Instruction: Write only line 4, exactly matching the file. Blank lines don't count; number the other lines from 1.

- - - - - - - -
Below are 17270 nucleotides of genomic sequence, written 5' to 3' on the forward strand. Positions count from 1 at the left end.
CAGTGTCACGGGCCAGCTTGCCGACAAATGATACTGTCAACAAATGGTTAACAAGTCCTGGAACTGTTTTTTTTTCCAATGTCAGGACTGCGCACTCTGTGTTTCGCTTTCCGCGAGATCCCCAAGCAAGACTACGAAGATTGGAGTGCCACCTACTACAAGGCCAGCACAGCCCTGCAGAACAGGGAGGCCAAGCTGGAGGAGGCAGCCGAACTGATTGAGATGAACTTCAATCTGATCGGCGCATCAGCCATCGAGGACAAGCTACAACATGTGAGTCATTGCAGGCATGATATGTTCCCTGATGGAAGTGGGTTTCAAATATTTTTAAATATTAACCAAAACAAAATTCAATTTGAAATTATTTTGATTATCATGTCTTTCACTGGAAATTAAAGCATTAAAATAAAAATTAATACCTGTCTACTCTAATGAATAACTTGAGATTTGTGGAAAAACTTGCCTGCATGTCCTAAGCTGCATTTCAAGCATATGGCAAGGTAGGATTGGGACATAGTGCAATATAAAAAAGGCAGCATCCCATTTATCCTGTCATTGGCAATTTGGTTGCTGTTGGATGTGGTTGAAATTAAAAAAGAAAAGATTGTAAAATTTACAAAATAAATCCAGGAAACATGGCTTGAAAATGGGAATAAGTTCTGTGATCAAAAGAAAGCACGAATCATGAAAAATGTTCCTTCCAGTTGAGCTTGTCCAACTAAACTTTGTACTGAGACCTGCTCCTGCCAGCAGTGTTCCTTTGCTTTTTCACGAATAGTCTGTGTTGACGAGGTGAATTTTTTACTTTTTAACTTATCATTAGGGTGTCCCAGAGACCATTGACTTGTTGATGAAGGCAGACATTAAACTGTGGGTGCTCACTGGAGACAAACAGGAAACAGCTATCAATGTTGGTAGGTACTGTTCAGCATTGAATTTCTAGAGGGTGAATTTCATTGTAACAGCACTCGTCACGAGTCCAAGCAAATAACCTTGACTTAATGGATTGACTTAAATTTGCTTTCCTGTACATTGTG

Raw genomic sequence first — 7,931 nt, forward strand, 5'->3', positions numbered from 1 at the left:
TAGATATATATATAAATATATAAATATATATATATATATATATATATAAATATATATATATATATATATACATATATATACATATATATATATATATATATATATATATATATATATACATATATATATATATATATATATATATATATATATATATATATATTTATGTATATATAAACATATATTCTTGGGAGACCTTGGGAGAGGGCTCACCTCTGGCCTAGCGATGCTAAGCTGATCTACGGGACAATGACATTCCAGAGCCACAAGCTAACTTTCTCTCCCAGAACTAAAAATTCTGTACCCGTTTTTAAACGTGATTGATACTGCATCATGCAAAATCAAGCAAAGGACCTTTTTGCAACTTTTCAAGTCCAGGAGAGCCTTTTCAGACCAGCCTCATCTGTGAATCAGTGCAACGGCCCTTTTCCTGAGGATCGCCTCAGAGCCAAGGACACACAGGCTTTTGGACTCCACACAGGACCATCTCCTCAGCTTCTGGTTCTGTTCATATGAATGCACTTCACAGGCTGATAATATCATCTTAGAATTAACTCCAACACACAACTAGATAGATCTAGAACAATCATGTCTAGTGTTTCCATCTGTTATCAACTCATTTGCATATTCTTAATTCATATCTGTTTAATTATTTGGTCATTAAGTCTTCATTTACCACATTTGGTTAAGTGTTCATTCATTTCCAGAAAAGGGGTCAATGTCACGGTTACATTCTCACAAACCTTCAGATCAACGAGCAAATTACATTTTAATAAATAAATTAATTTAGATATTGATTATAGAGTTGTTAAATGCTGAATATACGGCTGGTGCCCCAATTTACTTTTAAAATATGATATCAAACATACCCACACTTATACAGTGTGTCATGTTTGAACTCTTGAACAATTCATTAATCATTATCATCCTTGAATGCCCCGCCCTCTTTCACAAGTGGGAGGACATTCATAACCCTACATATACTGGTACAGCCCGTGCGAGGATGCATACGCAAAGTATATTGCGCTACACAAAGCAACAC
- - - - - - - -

TAGATATATATATAAATATATAAATATATATATATATATATATATATAAATATATATATATATATATATACATATATATACATATATATATATATATATATATATATATATATATATACATATATATATATATATATATATATATATATATATATATATATATTTATGTATATATAAACATATATTCTTGGGAGACCTTGGGAGAGGGCTCACCTCTGGCCTAGCGATGCTAAGCTGATCTACGGGACAATGACATTCCAGAGCCACAAGCTAACTTTCTCTCCCAGAACTAAAAATTCTGTACCCGTTTTTAAACGTGATTGATACTGCATCATGCAAAATCAAGCAAAGGACCTTTTTGCAACTTTTCAAGTCCAGGAGAGCCTTTTCAGACCAGCCTCATCTGTGAATCAGTGCAACGGCCCTTTTCCTGAGGATCGCCTCAGAGCCAAGGACACACAGGCTTTTGGACTCCACACAGGACCATCTCCTCAGCTTCTGGTTCTGTTCATATGAATGCACTTCACAGGCTGATAATATCATCTTAGAATTAACTCCAACACACAACTAGATAGATCTAGAACAATCATGTCTAGTGTTTCCATCTGTTATCAACTCATTTGCATATTCTTAATTCATATCTGTTTAATTATTTGGTCATTAAGTCTTCATTTACCACATTTGGTTAAGTGTTCATTCATTTCCAGAAAAGGGGTCAATGTCACGGTTACATTCTCACAAACCTTCAGATCAACGAGCAAATTACATTTTAATAAATAAATTAATTTAGATATTGATTATAGAGTTGTTAAATGCTGAATATACGGCTGGTGCCCCAATTTACTTTTAAAATATGATATCAAACATACCCACACTTATACAGTGTGTCATGTTTGAACTCTTGAACAATTCATTAATCATTATCATCCTTGAATGCCCCGCCCTCTTTCACAAGTGGGAGGACATTCATAACCCTACATATACTGGTACAGCCCGTGCGAGGATGCATACGCAAAGTATATTGCGCTACACAAAGCAACAC